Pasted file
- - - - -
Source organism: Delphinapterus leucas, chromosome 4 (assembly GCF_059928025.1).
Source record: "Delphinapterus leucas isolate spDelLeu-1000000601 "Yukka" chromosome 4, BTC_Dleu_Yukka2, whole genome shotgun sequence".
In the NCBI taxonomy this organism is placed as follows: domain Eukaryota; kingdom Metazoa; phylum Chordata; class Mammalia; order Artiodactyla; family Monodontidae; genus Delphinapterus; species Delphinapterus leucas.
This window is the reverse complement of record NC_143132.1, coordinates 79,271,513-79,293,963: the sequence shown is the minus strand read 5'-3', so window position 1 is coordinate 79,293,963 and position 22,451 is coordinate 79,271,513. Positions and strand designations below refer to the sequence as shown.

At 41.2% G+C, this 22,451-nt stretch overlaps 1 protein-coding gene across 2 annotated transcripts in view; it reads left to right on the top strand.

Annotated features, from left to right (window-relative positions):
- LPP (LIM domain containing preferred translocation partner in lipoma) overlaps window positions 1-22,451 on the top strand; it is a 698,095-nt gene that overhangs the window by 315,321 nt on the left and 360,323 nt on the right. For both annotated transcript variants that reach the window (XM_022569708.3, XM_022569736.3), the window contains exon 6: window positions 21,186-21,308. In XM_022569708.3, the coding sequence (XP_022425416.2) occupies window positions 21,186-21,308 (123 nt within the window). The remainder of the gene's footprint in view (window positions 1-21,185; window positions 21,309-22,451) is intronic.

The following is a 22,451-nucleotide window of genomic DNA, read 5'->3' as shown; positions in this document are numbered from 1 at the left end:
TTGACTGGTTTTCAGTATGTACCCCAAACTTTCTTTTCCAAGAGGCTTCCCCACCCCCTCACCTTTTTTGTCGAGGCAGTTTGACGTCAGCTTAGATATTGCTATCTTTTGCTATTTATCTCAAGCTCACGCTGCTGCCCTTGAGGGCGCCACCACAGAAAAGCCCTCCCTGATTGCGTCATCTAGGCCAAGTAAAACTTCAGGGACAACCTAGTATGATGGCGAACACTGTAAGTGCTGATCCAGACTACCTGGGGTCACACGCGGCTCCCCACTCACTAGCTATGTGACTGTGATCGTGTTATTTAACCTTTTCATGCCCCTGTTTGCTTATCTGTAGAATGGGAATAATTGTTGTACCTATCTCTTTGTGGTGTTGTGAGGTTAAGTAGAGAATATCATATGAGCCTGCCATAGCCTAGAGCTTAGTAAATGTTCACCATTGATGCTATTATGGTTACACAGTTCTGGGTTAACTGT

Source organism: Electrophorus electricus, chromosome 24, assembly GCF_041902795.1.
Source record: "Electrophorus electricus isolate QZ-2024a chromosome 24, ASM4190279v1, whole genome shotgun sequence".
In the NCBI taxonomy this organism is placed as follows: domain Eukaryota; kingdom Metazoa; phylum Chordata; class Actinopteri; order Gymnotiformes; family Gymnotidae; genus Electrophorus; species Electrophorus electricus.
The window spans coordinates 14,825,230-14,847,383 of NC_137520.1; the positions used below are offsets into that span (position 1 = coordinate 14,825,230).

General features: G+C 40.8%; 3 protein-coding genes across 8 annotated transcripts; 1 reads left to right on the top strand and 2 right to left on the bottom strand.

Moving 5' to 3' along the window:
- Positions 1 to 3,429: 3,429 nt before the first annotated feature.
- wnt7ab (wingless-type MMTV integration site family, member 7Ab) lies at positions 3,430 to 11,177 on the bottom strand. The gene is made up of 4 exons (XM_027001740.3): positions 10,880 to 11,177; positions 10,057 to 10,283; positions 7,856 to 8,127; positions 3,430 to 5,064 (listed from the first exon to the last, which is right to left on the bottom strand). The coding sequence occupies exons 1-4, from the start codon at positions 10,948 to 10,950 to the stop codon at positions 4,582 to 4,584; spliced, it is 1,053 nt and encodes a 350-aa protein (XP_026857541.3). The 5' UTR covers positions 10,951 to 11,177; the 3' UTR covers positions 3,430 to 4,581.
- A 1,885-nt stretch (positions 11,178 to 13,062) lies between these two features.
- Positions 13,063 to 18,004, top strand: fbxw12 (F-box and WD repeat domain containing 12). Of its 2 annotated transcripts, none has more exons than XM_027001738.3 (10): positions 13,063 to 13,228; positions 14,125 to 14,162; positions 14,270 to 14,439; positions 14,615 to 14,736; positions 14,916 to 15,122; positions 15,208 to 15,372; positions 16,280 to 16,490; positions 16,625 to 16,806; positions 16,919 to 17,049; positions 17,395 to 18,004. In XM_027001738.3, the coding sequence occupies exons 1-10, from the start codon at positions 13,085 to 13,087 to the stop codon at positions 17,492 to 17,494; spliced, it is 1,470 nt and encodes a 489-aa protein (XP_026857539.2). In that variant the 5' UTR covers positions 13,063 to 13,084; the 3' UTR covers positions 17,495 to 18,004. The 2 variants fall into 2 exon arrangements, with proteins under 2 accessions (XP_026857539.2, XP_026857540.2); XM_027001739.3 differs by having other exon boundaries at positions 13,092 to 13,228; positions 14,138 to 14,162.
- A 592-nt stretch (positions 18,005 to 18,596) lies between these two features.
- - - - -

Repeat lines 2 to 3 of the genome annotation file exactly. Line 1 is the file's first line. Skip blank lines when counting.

Source record: "Delphinapterus leucas isolate spDelLeu-1000000601 "Yukka" chromosome 4, BTC_Dleu_Yukka2, whole genome shotgun sequence".
In the NCBI taxonomy this organism is placed as follows: domain Eukaryota; kingdom Metazoa; phylum Chordata; class Mammalia; order Artiodactyla; family Monodontidae; genus Delphinapterus; species Delphinapterus leucas.